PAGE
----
Al Jazeera spoke with Faustin-Archange Touadera about the challenges facing the country’s peace process.
Boali, Central African Republic – Robert Kolofio was finally able to bury his younger brother Konoumon Maurice in February, more than a year after he disappeared.
His family says Maurice, along with 11 others, was executed by soldiers from Congo Brazzaville who were part of an African Union peacekeeping force.
As he seeks justice, Kolofio looks after Maurice’s six children.
“We’ve been meeting human rights people. My concern is that justice is done,” he said. “He’s left me with children, I don’t have a job, I can’t take care of them and I don’t even have the power to follow up on his death.”
Maurice was an area leader of anti-balaka, a Christian rebel group which has been one of the groups fighting a sectarian war in the Central African Republic.
People in Boali, the western town where Maurice was from, say he had kept the peace but an altercation with a Congolese AU commander could have led to his death.
Pregnant woman killed
Most of the graves alongside Maurice are marked unknown because identifying the highly decomposed bodies was difficult.
Among the bodies was a pregnant women.
“What I saw was just skull and bones. I couldn’t tell who was who but I knew it was them because of the clothes and some jewellery,” said Dabele Nguile Frederick, who witnessed the exhumation.
The 12 who were killed were well known, Frederick said, adding that he believed they were murdered at a military base near the field in which they were buried.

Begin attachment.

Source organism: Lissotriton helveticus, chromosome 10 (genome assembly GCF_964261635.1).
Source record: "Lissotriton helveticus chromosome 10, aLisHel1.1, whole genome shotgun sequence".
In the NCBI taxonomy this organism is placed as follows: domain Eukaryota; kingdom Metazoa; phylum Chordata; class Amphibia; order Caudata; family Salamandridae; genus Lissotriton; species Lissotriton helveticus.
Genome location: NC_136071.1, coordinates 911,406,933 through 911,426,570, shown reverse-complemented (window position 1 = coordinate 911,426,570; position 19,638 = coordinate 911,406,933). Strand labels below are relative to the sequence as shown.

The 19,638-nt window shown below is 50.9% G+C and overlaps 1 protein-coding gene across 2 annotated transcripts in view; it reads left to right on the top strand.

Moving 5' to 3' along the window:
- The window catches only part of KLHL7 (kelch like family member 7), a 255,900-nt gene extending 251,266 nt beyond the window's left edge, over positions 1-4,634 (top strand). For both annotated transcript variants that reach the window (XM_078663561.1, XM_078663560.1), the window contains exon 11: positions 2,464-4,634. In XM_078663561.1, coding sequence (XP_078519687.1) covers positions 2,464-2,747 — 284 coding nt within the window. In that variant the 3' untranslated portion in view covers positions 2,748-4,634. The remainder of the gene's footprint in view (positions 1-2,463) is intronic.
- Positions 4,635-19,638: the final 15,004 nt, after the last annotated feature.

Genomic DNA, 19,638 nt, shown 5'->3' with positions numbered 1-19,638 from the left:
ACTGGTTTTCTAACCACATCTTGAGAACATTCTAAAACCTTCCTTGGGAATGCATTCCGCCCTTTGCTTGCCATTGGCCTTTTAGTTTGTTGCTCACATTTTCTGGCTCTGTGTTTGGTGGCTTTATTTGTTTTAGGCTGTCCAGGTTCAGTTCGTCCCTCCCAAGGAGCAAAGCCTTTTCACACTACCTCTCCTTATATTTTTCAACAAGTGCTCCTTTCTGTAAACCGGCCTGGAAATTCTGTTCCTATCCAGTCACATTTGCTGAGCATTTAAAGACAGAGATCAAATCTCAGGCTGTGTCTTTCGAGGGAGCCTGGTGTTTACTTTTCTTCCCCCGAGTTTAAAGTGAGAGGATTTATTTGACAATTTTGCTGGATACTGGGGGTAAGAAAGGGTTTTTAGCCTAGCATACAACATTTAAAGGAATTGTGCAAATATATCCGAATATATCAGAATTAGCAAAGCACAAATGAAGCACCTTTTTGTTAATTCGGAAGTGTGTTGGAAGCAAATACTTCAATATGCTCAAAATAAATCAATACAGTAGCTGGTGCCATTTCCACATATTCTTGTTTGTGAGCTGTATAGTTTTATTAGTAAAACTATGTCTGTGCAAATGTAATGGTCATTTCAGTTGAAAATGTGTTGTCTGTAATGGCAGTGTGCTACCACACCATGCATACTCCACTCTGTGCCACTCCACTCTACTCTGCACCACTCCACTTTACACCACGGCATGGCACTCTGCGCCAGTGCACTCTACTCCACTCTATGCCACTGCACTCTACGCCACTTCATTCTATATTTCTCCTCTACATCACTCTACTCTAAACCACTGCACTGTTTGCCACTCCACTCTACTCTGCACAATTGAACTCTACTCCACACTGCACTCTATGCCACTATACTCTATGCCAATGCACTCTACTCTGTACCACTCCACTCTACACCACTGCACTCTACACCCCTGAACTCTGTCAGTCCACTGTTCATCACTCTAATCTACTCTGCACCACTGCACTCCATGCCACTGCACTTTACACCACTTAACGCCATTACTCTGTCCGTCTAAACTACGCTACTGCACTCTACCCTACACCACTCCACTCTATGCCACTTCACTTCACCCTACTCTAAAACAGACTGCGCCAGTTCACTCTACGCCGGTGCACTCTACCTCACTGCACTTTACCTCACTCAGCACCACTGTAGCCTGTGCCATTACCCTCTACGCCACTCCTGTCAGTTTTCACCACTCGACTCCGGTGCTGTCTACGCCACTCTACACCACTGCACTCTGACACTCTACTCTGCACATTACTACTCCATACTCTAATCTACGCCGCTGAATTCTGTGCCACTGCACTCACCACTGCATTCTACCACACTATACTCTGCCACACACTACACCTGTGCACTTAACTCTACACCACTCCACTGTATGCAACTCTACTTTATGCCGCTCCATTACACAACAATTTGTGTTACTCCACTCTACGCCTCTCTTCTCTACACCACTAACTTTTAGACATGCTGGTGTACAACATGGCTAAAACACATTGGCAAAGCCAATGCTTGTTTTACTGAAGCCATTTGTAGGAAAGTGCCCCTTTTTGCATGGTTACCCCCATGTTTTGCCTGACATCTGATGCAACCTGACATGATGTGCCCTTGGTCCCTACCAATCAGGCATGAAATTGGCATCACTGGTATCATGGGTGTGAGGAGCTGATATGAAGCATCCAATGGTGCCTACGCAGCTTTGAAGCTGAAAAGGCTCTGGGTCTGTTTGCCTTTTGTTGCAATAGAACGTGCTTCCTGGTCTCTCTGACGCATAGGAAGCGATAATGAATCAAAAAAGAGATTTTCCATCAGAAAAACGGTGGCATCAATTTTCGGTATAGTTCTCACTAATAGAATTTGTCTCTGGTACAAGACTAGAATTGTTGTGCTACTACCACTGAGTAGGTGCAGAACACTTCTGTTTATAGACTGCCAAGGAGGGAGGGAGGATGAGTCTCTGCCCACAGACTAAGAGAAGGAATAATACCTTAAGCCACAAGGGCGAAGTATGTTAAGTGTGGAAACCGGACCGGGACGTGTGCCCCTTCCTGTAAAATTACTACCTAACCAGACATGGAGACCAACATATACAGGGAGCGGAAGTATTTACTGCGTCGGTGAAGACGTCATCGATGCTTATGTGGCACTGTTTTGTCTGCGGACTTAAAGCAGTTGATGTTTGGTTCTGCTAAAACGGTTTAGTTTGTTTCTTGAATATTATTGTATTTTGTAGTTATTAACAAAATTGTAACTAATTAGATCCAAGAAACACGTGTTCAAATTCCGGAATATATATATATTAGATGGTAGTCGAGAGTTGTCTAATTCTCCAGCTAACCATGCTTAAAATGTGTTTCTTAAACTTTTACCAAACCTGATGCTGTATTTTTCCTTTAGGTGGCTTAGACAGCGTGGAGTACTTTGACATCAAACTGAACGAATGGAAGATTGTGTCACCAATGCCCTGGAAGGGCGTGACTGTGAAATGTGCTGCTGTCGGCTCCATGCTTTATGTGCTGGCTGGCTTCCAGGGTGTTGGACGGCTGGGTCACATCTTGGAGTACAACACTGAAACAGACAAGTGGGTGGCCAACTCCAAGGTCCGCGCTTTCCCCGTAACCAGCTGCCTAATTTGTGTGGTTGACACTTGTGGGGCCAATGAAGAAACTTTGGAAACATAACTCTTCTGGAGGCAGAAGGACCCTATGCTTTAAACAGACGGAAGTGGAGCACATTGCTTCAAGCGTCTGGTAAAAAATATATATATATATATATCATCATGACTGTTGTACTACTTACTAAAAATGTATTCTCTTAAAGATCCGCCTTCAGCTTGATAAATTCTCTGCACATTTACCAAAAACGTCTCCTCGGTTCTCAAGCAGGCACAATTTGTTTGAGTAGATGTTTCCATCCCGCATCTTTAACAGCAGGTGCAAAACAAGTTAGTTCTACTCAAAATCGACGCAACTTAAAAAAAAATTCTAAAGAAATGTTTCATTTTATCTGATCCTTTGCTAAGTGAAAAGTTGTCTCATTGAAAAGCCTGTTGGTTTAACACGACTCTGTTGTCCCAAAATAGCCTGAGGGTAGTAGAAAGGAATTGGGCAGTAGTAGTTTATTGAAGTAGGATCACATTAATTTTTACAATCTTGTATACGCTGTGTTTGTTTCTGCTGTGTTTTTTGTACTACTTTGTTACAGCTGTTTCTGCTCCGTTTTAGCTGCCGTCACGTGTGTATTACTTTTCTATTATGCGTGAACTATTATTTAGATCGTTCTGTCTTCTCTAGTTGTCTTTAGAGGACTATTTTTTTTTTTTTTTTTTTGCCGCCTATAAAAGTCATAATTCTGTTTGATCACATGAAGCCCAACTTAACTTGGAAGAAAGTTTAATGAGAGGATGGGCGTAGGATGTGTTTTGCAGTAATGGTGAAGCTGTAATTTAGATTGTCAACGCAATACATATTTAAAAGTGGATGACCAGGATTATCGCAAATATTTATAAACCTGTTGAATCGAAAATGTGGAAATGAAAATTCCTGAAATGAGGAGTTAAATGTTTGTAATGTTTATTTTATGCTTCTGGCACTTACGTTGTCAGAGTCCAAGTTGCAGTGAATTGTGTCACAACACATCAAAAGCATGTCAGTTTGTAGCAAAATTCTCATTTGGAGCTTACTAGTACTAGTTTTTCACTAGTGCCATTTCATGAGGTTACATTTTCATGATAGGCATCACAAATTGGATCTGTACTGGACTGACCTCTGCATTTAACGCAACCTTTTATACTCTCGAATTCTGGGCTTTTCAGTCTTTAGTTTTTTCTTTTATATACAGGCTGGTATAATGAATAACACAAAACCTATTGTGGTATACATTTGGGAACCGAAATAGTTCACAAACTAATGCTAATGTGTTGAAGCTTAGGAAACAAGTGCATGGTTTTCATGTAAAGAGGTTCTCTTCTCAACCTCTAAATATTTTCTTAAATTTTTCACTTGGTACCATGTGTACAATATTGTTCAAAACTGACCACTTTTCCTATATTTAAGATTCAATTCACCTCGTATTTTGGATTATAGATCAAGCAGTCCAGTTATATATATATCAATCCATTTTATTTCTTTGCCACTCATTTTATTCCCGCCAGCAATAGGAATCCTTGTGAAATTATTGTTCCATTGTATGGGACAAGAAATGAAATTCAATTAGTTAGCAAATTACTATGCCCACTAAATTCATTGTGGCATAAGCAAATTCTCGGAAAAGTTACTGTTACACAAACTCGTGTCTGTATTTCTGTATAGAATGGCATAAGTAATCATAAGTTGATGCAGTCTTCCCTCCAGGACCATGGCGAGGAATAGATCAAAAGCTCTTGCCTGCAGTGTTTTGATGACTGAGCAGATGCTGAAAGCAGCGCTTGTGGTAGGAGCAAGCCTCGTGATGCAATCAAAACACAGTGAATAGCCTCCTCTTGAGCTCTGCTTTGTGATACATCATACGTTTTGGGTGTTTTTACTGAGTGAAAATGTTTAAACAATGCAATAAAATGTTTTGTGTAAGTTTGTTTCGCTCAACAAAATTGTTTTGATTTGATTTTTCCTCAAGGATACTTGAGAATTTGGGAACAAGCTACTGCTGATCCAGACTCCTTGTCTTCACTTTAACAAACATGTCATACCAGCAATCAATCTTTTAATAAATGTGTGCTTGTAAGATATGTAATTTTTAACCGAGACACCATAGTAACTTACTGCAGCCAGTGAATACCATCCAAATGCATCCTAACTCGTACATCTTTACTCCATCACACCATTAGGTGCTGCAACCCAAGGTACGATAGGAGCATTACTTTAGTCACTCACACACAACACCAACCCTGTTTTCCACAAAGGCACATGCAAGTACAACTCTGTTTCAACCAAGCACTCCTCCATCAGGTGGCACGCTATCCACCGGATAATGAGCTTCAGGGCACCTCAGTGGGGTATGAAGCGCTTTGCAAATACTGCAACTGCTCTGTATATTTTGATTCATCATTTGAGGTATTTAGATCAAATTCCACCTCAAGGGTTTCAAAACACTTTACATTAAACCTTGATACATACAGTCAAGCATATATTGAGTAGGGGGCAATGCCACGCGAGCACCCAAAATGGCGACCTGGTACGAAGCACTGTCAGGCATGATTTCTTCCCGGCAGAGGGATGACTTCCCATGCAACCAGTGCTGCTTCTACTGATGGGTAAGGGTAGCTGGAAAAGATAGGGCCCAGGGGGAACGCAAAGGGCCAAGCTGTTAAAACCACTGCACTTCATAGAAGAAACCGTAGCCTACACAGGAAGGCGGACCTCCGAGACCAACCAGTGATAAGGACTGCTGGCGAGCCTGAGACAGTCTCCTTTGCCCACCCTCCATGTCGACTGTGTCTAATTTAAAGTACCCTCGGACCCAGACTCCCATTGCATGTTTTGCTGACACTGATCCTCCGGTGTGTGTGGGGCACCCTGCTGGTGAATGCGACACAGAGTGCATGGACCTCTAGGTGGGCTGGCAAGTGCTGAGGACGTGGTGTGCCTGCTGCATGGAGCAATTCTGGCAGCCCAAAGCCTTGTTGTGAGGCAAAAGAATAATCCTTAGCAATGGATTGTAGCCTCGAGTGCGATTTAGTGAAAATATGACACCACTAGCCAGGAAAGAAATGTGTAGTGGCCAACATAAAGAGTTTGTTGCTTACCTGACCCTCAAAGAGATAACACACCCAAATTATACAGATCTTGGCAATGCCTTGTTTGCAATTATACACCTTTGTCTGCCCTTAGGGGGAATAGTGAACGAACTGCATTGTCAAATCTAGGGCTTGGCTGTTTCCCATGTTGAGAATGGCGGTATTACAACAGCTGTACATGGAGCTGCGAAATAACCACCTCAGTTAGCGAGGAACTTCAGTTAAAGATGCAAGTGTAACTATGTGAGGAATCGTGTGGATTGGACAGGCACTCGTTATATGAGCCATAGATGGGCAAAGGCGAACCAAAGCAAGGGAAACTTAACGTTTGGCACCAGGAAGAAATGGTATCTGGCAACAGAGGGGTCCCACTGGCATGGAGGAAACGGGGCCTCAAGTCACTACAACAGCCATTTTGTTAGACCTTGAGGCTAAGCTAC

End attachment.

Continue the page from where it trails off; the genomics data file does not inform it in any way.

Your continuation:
A United Nations mission took over from African Union forces in September 2013. Since then, the UN has sent AU soldiers accused of murder back to their home countries.
“Until now there has been no accountability, there has been no judicial process to hold these murderers accountable and this has reinforced this notion in the mission. This has transferred over to the UN that you can get away with it,” Lewis Mudge, a researcher in the Africa Division at Human Rights Watch (HRW), told Al Jazeera.
HRW investigated the deaths of 18 people killed between 2013 and last year.
While Congolese military officials say they are independently investigating the recent deaths, those at the African Union have handed over the case to the UN.
African Union Commissioner for Peace and Security, Smail Chergui, said: “I think we usually establish special inquiry teams to look into the facts. The UN has certainly taken this up and we’ll see the outcome of those inquiries, then make a determination.”
The process has been long and those whose family members were killed are still waiting for answers. They say simply sending troops away is not enough.
Al Jazeera is seeking comment from the African Union and the United Nations.
Follow Catherine Soi on Twitter: @c_soi